Paul: Yeah, sure. And that's because again, the parts aren't available anymore. And so that's a prime example about knowing that I have very intimate knowledge of that circuit, that, you know, Jurgen Haible originally developed and licensed to me. Right. And so when the original parts there in the MOTM version became unavailable about two and a half years ago, it took me about 10 months off and on to find an equivalent set of parts that sounded the same. I mean, it was not easy. It wasn't just, "Oh, pick that." No, no. It was building, you know, eight or nine different versions and having different people listen to it and say, "No, that's not it." "No, that's not it." "Oh God, no, that's not it at all." So it's very difficult to find the right combination. Okay. And I knew, for example, that I had to use the same capacitors, the capacitors that are using the 440 filters are polystyrene. And if you change out those capacitors, it will sound different.
Paul: And so, so I had to use, if you look real closely, you know, those are hand soldered on the board while the rest is put on by robots. Those are hand soldered and it costs me a dollar a piece for those capacitors, but I don't care. It it's what a big part of that sound is - those capacitors. And the rest of it is getting the gain structures matched. And the OTA is, and that took a long time to do the parts that when they originally budgeted for 42 per very extensive parts, but that were very accurate and those parts are no longer available. So I had to go to cheaper parts, they're cheaper, but they're not as accurate. So I had to do a lot of experimentation. And so that's an example of having the original design go obsolete and not say, "Well, I can't build e40's anymore." Whereas if I didn't know how that circuit works, that's what I would have to say.
Paul: Right. But I know how it works, so I know what to do. So I just have to do the work. I'm doing that same thing right now on the Yamaha CS-80 filter. And MOTM 480, which uses the CA 3280, which you can no longer get. So me and the original designer are working to build it again was completely new parts, but we have to make it sound the same that we know what the trick is. Okay. There's actually two tricks to make it sound the same. And so we have to replicate those tricks and the new design, that's going to take some time and I'll probably have that out this summer, but it'll sound just like the original 480 when I'm done, but it won't be the same schematic at all.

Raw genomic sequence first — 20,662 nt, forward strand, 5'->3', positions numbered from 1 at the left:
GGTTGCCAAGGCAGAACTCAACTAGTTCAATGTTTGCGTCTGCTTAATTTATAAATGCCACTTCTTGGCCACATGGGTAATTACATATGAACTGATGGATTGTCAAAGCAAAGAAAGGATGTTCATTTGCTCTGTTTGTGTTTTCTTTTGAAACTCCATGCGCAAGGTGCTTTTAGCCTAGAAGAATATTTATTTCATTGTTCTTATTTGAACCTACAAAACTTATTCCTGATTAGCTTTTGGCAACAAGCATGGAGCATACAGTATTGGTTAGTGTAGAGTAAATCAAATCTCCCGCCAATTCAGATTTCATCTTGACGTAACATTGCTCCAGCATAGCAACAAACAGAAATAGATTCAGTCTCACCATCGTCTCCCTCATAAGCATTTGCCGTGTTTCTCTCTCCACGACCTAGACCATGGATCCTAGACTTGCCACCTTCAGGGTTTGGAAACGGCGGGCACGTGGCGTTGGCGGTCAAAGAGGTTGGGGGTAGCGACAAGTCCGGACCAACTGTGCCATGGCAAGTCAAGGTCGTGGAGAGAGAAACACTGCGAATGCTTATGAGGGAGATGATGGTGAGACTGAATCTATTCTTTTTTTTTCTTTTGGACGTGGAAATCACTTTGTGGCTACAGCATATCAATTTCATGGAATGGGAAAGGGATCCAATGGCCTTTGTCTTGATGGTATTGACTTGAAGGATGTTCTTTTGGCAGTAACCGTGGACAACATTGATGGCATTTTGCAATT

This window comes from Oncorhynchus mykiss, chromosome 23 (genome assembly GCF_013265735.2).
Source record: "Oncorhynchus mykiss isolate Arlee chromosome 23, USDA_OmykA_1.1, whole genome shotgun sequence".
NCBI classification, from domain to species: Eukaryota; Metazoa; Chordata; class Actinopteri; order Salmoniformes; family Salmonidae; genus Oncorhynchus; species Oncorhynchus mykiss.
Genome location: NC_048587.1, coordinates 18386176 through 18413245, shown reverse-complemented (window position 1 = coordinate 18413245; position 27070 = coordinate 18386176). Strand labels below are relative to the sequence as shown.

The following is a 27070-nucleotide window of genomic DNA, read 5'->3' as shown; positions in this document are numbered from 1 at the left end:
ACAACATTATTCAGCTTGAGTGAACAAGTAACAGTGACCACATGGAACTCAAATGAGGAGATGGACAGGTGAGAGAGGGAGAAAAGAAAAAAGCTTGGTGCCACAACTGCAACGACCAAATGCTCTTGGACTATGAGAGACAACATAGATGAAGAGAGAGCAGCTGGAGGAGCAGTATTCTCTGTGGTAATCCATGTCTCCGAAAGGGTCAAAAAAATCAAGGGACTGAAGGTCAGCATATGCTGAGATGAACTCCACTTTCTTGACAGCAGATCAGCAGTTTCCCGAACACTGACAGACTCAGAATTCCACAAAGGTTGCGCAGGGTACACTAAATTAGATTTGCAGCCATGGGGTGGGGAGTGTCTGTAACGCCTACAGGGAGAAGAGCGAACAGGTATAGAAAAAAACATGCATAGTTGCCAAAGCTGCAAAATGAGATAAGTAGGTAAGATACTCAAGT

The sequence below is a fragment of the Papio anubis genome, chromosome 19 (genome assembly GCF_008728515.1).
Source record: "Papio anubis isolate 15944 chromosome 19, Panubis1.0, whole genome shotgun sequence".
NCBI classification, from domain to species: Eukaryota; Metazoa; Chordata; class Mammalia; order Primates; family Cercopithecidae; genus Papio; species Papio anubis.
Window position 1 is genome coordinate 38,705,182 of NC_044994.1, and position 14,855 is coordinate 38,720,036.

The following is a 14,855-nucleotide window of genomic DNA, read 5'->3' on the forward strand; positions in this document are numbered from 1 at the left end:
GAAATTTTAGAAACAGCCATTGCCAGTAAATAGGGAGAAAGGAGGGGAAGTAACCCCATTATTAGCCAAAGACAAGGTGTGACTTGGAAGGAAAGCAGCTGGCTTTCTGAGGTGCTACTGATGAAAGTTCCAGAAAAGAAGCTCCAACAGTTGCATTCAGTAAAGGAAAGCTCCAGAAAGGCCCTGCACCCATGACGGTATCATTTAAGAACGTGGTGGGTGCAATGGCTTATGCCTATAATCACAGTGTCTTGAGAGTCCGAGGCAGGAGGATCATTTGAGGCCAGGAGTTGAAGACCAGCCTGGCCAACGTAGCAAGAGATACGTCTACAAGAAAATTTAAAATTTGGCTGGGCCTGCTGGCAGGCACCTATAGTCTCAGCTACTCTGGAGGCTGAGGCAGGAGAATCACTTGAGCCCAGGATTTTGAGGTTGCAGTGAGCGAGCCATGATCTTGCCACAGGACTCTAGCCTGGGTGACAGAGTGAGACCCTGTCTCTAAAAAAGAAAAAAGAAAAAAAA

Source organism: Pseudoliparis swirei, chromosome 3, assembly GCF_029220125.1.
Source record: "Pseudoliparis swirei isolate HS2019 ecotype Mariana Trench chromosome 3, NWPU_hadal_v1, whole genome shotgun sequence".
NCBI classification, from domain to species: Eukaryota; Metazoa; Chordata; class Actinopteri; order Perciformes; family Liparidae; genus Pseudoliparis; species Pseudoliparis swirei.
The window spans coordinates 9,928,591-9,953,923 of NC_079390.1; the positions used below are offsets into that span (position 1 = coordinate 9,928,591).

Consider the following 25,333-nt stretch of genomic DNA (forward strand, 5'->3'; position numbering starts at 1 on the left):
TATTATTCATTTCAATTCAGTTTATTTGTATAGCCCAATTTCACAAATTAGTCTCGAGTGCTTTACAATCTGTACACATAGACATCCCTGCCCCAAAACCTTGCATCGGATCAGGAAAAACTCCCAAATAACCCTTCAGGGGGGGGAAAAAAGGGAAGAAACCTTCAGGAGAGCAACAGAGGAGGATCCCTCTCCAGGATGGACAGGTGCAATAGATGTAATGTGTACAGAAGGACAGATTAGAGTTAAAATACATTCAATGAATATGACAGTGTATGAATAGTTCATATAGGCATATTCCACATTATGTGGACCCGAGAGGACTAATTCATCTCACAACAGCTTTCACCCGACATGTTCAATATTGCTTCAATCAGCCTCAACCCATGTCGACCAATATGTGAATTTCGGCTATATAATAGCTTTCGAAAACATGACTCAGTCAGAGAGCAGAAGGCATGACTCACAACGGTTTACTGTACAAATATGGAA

Darwin: Well, now this, this raises another question though. Some of the other modules that you're doing, particularly on the Eurorack side are actually computation devices that you have performing audio functions. I'm thinking of the Morphing Terrarium, the Dual Morphing LFO, the Cloud Generator. These are computational devices, right?
Paul: Yes. They're all based on DSP, you know, circuits on the board.
Darwin: I have to try and figure out how to word this the way I want to word it, because I don't want tosound prejudicial one way or the other. I think it's cool that you can do it. But to what extent did you make the choice to do this DSP-based stuff just to make it practical versus preventing, running down a road that where parts would no longer be available? I mean, is it something where you said, "Hey, I want to do a Cloud Generator, and there's no way to do it realistically in analog hardware.", or do you not care about it one way or the other? I that's kind of convoluted, but I hope you can understand what I'm saying.
Paul: Well, okay, I'm going to say something. That's going to sound kind of arrogant or strange to a lot of people. But again, if you're a EE you'll know what I'm talking about - there's only so much you can do with resistors, capacitors, transistors, and opamps; it's only so much you can do. And most of it's already been done. There's not going to be any new filter discovered because all the filter transfer functions are known. It's like discovering a new element between #12 and #13. There's not one: it's either 12 or 13. There's not a 12 and a half. And that's somewhat true in analog design is that it's been a focus for so long, since 1968, it's been a focus. And there's really not much room left for pure, true, never before seen completely unheard of, "Oh my God" analog design, okay. Right. But in the DSP world, we're destined the first five years of a 30-year adventure in DSD, right?